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Corgi aviation archive model details

 
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Code

Make

Description

Price

27401 Corgi   Meteor F3 - EE246 YQ-A 616 Squadron RAF (1,200 ONLY) £ 47.99
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  Gloster Meteor F3, EE246 YQ-A 616 Squadron, Lubeck 1945. Limited edition of only 1,200 pieces.

The Gloster Meteor was the first jet fighter to enter service with the RAF. First flying in 1943 it entered service with 616 squadron in July 1944. Confined to operations only over the United Kingdom to preserve the secrets of its technology, the Meteor was soon used on anti-V1 patrols. Their terrific acceleration allowed them to be very effective in this role, accounting for fourteen V1s by the end of the war, a good total from only a small number of airframes.
With the Allied air superiority they did not suffer the same problems as the ME262s, that of Allied fighters attacking the short legged jets at their most vulnerable stage, during take-off or landing. By mid-1945 the squadron was operational over Germany, being engaged in ground attacks and fighter sweeps. But the squadron failed to encounter any enemy jets during their sorties. The Meteor would go on to have a long and successful career with a multitude of air forces.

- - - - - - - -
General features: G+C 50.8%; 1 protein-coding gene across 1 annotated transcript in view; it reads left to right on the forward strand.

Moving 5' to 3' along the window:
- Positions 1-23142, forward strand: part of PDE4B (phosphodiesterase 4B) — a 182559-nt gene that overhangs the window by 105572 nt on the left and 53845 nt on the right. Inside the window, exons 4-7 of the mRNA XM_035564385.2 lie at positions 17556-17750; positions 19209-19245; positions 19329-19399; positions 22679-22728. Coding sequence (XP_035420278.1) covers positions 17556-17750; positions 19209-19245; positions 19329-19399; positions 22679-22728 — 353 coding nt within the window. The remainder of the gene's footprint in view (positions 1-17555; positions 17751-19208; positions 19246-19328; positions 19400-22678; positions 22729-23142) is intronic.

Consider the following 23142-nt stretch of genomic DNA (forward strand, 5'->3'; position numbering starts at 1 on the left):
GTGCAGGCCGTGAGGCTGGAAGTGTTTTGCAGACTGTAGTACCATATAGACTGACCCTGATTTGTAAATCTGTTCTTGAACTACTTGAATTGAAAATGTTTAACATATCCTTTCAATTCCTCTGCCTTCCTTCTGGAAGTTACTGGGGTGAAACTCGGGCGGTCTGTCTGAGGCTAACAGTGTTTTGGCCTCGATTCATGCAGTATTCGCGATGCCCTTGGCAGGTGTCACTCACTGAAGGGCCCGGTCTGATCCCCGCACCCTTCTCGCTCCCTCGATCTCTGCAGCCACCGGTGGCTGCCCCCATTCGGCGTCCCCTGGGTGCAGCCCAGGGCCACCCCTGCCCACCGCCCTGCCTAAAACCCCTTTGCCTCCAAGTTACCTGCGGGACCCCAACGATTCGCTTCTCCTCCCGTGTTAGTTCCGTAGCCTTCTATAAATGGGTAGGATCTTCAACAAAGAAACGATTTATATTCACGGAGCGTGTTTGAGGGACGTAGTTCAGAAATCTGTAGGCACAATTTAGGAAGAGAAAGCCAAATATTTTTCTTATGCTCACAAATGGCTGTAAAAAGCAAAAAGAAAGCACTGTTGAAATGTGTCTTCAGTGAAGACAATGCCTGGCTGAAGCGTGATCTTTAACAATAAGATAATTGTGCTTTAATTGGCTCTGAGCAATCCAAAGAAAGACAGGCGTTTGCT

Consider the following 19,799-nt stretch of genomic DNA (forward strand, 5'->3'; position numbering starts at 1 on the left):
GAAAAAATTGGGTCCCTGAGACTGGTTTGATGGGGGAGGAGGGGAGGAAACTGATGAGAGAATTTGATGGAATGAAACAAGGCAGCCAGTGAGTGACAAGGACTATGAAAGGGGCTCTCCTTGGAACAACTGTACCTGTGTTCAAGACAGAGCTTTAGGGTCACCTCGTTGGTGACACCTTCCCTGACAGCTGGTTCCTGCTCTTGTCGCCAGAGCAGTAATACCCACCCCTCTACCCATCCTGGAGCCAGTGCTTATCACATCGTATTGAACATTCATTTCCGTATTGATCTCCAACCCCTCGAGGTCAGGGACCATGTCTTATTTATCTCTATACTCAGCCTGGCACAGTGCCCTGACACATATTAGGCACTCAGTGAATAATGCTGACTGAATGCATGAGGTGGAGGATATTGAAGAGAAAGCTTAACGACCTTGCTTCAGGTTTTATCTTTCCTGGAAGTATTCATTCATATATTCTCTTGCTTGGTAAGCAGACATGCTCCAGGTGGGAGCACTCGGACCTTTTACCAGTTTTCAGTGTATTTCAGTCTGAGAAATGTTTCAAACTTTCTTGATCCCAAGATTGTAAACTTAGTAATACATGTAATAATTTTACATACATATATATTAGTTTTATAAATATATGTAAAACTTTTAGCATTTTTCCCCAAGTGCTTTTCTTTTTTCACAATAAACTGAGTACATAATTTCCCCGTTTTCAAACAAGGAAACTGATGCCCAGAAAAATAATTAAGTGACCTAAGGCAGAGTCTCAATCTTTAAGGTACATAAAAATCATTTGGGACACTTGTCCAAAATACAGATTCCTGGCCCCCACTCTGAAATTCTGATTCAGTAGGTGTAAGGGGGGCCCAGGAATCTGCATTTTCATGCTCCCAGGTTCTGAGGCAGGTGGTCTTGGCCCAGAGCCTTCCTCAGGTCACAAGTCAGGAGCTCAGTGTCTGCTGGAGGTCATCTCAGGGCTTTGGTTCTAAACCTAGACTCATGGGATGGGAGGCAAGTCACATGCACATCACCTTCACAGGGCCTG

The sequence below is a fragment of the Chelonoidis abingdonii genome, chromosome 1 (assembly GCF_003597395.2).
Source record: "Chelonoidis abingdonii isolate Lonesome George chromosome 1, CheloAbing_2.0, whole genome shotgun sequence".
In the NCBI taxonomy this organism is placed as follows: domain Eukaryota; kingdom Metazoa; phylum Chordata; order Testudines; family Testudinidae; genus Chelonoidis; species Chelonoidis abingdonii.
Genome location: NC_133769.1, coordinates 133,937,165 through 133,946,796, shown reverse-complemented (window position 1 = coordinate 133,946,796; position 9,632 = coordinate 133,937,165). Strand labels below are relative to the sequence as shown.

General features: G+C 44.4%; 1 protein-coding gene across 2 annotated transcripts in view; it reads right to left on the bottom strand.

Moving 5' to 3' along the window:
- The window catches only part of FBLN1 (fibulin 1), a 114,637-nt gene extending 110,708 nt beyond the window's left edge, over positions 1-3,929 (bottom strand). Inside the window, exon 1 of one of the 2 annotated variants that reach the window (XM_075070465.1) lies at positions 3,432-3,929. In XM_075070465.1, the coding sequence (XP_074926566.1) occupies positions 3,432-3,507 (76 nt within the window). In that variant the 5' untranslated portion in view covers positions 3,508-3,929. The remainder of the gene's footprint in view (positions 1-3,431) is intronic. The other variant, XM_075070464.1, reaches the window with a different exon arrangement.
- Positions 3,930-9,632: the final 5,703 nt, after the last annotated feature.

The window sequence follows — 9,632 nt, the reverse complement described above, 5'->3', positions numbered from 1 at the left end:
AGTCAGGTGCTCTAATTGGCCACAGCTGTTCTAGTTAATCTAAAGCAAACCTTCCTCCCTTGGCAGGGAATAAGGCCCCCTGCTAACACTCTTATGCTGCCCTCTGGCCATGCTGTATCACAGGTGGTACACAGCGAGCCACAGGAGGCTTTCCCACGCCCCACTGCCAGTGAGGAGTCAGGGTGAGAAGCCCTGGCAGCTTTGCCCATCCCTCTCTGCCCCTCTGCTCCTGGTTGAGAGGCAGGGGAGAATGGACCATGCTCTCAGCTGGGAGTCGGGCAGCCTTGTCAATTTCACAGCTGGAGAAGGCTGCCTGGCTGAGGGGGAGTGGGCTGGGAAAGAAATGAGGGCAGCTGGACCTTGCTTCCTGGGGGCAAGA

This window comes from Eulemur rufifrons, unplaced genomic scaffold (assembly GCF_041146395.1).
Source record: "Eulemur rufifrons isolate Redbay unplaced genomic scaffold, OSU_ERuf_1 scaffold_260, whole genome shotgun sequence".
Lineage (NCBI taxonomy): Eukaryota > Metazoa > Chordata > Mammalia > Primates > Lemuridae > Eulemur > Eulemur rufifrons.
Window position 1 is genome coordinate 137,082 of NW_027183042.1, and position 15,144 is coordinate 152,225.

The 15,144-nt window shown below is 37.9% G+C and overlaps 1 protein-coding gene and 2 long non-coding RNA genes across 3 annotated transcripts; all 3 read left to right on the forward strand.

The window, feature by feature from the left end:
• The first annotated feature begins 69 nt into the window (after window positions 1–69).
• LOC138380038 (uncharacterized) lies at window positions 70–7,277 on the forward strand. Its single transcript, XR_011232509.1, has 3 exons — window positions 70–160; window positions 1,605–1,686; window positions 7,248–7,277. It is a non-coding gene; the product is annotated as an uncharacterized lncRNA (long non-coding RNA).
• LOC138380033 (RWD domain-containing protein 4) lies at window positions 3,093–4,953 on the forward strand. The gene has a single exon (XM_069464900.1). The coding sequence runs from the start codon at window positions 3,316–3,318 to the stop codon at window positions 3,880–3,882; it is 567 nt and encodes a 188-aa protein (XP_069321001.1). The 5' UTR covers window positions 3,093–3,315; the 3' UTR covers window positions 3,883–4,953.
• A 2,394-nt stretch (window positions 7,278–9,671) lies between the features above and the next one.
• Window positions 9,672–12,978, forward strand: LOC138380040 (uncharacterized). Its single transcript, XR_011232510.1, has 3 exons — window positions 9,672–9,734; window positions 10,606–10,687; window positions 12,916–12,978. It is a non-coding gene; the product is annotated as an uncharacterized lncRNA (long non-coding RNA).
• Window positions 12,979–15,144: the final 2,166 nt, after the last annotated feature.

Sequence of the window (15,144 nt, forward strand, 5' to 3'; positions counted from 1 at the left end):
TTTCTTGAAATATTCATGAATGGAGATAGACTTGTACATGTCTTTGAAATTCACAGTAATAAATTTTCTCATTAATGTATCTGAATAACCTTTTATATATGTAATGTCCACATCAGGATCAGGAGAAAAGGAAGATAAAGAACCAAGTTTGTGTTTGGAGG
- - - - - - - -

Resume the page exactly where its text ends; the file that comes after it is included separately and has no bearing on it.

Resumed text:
Designed as a turbojet-powered fighter in a time when piston-engined aircraft still dominated the skies, the Gloster Meteor first flew on March 5, 1943. The Meteor was the first British jet fighter and the only Allied jet aircraft to see service during WWII. It debuted around the same time as the German Me 262, but was not used for dogfighting—instead, Meteors were used to combat the V1 Flying Bomb. The Meteor's service during WWII was limited, but it saw combat during the Korean War and was used by the Royal Australian Air Force and by the Air Forces of more than a dozen other nations until its ultimate retirement in the 1970s.
 
 
Picture of model:-
 

Corgi aviation archive general information

(note not all this information will apply to the above model)
 

The Corgi Aviation Archive features a vast selection of diecast model airplanes in 1:144, 1:72, 1:48 and 1:32 scales and has become the standard by which all other ranges are judged. Each Corgi model is based on a specific aircraft from an important historical or modern era of flight, and has been authentically detailed from original documents and archival material. Subject aircraft in the Aviation Archive appeal to all aviation enthusiasts and every diecast model airplane includes such features as:

  • Realistic panel lines, antennas, access panels and surface details.
  • Pad printed markings and placards that won't fade or peel like decals.
  • Interchangeable landing gear with rotating wheels.
  • Poseable presention stand to display the aircraft "in flight".
  • Many limited editions with numbered certificate of authenticity.
  • Detailed pilots and crew members (1:72/1:32).
  • Authentic detachable ordnance loads complete with placards (1:72/1:32).
  • Selected interchangeable features such as airbrakes, opened canopies and access panels (1:72/1:32).
  • Selected moving parts such as gun turrets, control surfaces and swing-wings (1:72/1:32).
 
 
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